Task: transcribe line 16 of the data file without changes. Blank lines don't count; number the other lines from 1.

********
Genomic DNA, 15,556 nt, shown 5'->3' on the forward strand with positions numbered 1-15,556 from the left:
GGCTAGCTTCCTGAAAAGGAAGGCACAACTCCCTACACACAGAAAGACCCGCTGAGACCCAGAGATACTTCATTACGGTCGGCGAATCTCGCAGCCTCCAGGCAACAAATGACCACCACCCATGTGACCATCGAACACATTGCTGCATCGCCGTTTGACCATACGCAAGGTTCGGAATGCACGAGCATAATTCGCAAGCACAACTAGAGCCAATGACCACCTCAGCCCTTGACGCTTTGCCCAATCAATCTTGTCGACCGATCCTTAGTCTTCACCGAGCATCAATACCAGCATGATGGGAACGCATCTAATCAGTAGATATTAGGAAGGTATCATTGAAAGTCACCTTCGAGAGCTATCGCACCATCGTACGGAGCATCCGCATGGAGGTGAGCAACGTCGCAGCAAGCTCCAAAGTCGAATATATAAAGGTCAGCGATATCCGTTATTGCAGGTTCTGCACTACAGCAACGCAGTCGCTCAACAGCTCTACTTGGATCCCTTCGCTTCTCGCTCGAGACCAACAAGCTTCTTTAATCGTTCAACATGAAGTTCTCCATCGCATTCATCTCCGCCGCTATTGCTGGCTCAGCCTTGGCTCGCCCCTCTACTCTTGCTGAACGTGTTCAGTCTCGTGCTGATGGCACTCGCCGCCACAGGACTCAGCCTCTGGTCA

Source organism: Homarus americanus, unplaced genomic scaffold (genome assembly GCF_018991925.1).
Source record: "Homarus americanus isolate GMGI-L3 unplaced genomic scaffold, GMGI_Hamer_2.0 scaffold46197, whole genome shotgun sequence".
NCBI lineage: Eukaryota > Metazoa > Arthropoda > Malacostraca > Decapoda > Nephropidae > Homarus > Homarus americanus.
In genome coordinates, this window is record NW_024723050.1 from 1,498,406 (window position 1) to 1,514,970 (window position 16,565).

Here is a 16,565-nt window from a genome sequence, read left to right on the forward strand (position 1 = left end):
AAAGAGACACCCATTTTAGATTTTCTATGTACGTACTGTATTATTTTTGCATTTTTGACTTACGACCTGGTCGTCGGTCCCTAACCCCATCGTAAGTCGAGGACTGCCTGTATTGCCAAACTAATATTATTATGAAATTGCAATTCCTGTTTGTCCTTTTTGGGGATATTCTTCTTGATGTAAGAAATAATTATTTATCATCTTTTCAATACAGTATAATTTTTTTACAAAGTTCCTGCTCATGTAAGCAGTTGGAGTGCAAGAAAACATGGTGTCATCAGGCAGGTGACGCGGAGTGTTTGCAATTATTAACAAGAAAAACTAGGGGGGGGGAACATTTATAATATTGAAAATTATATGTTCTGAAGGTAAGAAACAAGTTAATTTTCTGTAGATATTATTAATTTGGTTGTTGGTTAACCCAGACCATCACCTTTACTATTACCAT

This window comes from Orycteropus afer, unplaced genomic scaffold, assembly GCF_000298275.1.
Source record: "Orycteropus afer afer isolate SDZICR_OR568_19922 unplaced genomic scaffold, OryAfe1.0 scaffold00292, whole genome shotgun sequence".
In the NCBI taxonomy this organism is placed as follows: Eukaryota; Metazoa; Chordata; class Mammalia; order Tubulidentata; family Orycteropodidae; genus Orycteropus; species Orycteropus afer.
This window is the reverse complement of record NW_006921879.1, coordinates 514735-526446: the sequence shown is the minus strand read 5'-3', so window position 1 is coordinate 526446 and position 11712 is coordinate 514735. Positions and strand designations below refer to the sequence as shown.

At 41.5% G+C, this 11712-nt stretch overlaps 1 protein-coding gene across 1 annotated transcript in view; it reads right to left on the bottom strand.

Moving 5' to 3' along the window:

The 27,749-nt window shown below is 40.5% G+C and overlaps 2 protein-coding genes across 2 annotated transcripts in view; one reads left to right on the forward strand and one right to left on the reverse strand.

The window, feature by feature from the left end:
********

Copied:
The window, feature by feature from the left end: